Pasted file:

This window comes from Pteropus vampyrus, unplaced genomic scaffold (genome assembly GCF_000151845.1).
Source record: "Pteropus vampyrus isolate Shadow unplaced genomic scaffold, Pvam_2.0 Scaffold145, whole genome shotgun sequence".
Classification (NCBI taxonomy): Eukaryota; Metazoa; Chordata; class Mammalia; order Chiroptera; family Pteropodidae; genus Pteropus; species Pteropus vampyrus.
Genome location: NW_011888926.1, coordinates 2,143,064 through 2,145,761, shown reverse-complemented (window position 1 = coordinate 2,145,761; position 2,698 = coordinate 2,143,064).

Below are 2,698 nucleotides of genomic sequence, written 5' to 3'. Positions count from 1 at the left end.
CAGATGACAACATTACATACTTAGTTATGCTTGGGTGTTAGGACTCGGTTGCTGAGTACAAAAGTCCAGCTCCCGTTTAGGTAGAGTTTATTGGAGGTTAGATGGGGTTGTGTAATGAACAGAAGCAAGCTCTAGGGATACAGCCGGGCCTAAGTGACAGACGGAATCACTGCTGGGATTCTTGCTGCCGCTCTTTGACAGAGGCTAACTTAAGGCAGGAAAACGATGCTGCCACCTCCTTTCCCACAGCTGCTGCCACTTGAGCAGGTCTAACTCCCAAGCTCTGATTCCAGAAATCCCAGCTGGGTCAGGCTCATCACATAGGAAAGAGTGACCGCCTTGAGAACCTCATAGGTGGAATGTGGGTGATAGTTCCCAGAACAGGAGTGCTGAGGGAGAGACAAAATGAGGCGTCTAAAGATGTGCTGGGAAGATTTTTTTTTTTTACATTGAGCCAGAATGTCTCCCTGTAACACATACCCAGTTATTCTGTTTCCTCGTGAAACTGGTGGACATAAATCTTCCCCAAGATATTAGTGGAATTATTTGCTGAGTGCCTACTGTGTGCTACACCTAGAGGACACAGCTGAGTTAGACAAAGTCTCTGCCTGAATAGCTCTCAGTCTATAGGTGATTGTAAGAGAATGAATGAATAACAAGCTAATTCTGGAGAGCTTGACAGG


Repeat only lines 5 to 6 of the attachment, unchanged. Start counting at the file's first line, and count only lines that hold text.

Below are 2,698 nucleotides of genomic sequence, written 5' to 3'. Positions count from 1 at the left end.
CAGATGACAACATTACATACTTAGTTATGCTTGGGTGTTAGGACTCGGTTGCTGAGTACAAAAGTCCAGCTCCCGTTTAGGTAGAGTTTATTGGAGGTTAGATGGGGTTGTGTAATGAACAGAAGCAAGCTCTAGGGATACAGCCGGGCCTAAGTGACAGACGGAATCACTGCTGGGATTCTTGCTGCCGCTCTTTGACAGAGGCTAACTTAAGGCAGGAAAACGATGCTGCCACCTCCTTTCCCACAGCTGCTGCCACTTGAGCAGGTCTAACTCCCAAGCTCTGATTCCAGAAATCCCAGCTGGGTCAGGCTCATCACATAGGAAAGAGTGACCGCCTTGAGAACCTCATAGGTGGAATGTGGGTGATAGTTCCCAGAACAGGAGTGCTGAGGGAGAGACAAAATGAGGCGTCTAAAGATGTGCTGGGAAGATTTTTTTTTTTTACATTGAGCCAGAATGTCTCCCTGTAACACATACCCAGTTATTCTGTTTCCTCGTGAAACTGGTGGACATAAATCTTCCCCAAGATATTAGTGGAATTATTTGCTGAGTGCCTACTGTGTGCTACACCTAGAGGACACAGCTGAGTTAGACAAAGTCTCTGCCTGAATAGCTCTCAGTCTATAGGTGATTGTAAGAGAATGAATGAATAACAAGCTAATTCTGGAGAGCTTGACAGG